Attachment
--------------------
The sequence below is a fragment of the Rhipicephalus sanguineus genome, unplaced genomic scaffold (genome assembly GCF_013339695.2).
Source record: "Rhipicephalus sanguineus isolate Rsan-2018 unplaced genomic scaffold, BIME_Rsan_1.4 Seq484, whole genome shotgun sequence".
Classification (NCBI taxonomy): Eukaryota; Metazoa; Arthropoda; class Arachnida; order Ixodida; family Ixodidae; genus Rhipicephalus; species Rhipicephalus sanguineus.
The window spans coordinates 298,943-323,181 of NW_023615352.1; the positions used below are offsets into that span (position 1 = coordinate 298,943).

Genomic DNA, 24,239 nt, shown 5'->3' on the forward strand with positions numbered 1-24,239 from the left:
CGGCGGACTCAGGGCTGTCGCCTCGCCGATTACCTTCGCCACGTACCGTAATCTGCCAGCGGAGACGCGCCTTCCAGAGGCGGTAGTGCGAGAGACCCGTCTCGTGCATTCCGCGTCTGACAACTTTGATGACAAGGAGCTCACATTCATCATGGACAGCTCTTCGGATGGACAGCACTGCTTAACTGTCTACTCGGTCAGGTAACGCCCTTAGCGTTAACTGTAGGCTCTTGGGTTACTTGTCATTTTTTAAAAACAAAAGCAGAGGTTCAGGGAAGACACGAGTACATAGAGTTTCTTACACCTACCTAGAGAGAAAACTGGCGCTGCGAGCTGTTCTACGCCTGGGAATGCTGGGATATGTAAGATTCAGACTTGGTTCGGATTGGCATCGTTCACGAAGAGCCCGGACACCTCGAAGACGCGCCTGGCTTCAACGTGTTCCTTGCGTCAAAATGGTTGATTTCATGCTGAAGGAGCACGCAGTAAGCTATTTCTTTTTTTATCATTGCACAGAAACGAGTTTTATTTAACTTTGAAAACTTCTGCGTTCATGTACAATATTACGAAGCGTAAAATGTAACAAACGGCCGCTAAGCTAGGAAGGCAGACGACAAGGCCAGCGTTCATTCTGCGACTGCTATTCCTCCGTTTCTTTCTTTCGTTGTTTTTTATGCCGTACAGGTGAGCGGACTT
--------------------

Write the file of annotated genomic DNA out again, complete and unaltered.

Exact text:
The sequence below is a fragment of the Rhipicephalus sanguineus genome, unplaced genomic scaffold (genome assembly GCF_013339695.2).
Source record: "Rhipicephalus sanguineus isolate Rsan-2018 unplaced genomic scaffold, BIME_Rsan_1.4 Seq484, whole genome shotgun sequence".
Classification (NCBI taxonomy): Eukaryota; Metazoa; Arthropoda; class Arachnida; order Ixodida; family Ixodidae; genus Rhipicephalus; species Rhipicephalus sanguineus.
The window spans coordinates 298,943-323,181 of NW_023615352.1; the positions used below are offsets into that span (position 1 = coordinate 298,943).

Genomic DNA, 24,239 nt, shown 5'->3' on the forward strand with positions numbered 1-24,239 from the left:
CGGCGGACTCAGGGCTGTCGCCTCGCCGATTACCTTCGCCACGTACCGTAATCTGCCAGCGGAGACGCGCCTTCCAGAGGCGGTAGTGCGAGAGACCCGTCTCGTGCATTCCGCGTCTGACAACTTTGATGACAAGGAGCTCACATTCATCATGGACAGCTCTTCGGATGGACAGCACTGCTTAACTGTCTACTCGGTCAGGTAACGCCCTTAGCGTTAACTGTAGGCTCTTGGGTTACTTGTCATTTTTTAAAAACAAAAGCAGAGGTTCAGGGAAGACACGAGTACATAGAGTTTCTTACACCTACCTAGAGAGAAAACTGGCGCTGCGAGCTGTTCTACGCCTGGGAATGCTGGGATATGTAAGATTCAGACTTGGTTCGGATTGGCATCGTTCACGAAGAGCCCGGACACCTCGAAGACGCGCCTGGCTTCAACGTGTTCCTTGCGTCAAAATGGTTGATTTCATGCTGAAGGAGCACGCAGTAAGCTATTTCTTTTTTTATCATTGCACAGAAACGAGTTTTATTTAACTTTGAAAACTTCTGCGTTCATGTACAATATTACGAAGCGTAAAATGTAACAAACGGCCGCTAAGCTAGGAAGGCAGACGACAAGGCCAGCGTTCATTCTGCGACTGCTATTCCTCCGTTTCTTTCTTTCGTTGTTTTTTATGCCGTACAGGTGAGCGGACTT